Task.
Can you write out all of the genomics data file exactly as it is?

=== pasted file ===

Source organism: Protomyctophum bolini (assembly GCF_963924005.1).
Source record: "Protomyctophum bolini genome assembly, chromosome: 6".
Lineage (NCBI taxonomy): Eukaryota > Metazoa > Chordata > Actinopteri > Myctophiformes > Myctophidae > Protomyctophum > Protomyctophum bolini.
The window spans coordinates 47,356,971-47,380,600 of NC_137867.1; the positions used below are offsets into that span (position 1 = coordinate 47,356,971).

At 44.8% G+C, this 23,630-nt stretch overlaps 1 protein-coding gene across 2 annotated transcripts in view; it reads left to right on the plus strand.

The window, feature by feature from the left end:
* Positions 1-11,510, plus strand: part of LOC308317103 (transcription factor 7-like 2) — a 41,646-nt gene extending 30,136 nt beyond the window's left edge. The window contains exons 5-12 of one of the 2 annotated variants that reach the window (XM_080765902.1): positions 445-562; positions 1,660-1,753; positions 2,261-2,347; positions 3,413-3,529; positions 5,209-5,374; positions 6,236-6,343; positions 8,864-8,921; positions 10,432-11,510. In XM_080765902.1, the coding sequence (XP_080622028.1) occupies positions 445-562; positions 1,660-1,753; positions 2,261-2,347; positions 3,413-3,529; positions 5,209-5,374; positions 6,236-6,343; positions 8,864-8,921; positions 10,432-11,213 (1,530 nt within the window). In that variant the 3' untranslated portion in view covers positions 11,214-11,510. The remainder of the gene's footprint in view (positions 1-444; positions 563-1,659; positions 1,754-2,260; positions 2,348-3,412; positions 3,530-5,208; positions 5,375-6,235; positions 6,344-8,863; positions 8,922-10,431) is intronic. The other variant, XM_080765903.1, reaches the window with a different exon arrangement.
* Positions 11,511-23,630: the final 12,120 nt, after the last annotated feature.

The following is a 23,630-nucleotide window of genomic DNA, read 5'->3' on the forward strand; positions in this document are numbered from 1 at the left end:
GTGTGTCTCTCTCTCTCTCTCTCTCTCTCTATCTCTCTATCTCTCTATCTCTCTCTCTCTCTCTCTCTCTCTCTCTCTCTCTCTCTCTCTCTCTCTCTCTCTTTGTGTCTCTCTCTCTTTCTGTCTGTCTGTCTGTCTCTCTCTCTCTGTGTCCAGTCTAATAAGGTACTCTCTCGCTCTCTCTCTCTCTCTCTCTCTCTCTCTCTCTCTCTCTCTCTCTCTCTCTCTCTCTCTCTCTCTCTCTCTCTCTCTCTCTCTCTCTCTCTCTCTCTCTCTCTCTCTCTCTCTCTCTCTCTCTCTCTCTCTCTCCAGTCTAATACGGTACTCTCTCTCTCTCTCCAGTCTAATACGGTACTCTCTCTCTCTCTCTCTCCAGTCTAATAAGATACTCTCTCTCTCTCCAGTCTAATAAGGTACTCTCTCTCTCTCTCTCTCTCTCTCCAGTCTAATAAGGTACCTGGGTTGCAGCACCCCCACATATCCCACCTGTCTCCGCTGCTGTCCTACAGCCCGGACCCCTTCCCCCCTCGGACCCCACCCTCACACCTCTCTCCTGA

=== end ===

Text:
Source organism: Protomyctophum bolini (assembly GCF_963924005.1).
Source record: "Protomyctophum bolini genome assembly, chromosome: 6".
Lineage (NCBI taxonomy): Eukaryota > Metazoa > Chordata > Actinopteri > Myctophiformes > Myctophidae > Protomyctophum > Protomyctophum bolini.
The window spans coordinates 47,356,971-47,380,600 of NC_137867.1; the positions used below are offsets into that span (position 1 = coordinate 47,356,971).

At 44.8% G+C, this 23,630-nt stretch overlaps 1 protein-coding gene across 2 annotated transcripts in view; it reads left to right on the plus strand.

The window, feature by feature from the left end:
* Positions 1-11,510, plus strand: part of LOC308317103 (transcription factor 7-like 2) — a 41,646-nt gene extending 30,136 nt beyond the window's left edge. The window contains exons 5-12 of one of the 2 annotated variants that reach the window (XM_080765902.1): positions 445-562; positions 1,660-1,753; positions 2,261-2,347; positions 3,413-3,529; positions 5,209-5,374; positions 6,236-6,343; positions 8,864-8,921; positions 10,432-11,510. In XM_080765902.1, the coding sequence (XP_080622028.1) occupies positions 445-562; positions 1,660-1,753; positions 2,261-2,347; positions 3,413-3,529; positions 5,209-5,374; positions 6,236-6,343; positions 8,864-8,921; positions 10,432-11,213 (1,530 nt within the window). In that variant the 3' untranslated portion in view covers positions 11,214-11,510. The remainder of the gene's footprint in view (positions 1-444; positions 563-1,659; positions 1,754-2,260; positions 2,348-3,412; positions 3,530-5,208; positions 5,375-6,235; positions 6,344-8,863; positions 8,922-10,431) is intronic. The other variant, XM_080765903.1, reaches the window with a different exon arrangement.
* Positions 11,511-23,630: the final 12,120 nt, after the last annotated feature.

The following is a 23,630-nucleotide window of genomic DNA, read 5'->3' on the forward strand; positions in this document are numbered from 1 at the left end:
GTGTGTCTCTCTCTCTCTCTCTCTCTCTCTATCTCTCTATCTCTCTATCTCTCTCTCTCTCTCTCTCTCTCTCTCTCTCTCTCTCTCTCTCTCTCTCTCTCTTTGTGTCTCTCTCTCTTTCTGTCTGTCTGTCTGTCTCTCTCTCTCTGTGTCCAGTCTAATAAGGTACTCTCTCGCTCTCTCTCTCTCTCTCTCTCTCTCTCTCTCTCTCTCTCTCTCTCTCTCTCTCTCTCTCTCTCTCTCTCTCTCTCTCTCTCTCTCTCTCTCTCTCTCTCTCTCTCTCTCTCTCTCTCTCTCTCTCTCTCTCTCCAGTCTAATACGGTACTCTCTCTCTCTCTCCAGTCTAATACGGTACTCTCTCTCTCTCTCTCTCCAGTCTAATAAGATACTCTCTCTCTCTCCAGTCTAATAAGGTACTCTCTCTCTCTCTCTCTCTCTCTCCAGTCTAATAAGGTACCTGGGTTGCAGCACCCCCACATATCCCACCTGTCTCCGCTGCTGTCCTACAGCCCGGACCCCTTCCCCCCTCGGACCCCACCCTCACACCTCTCTCCTGA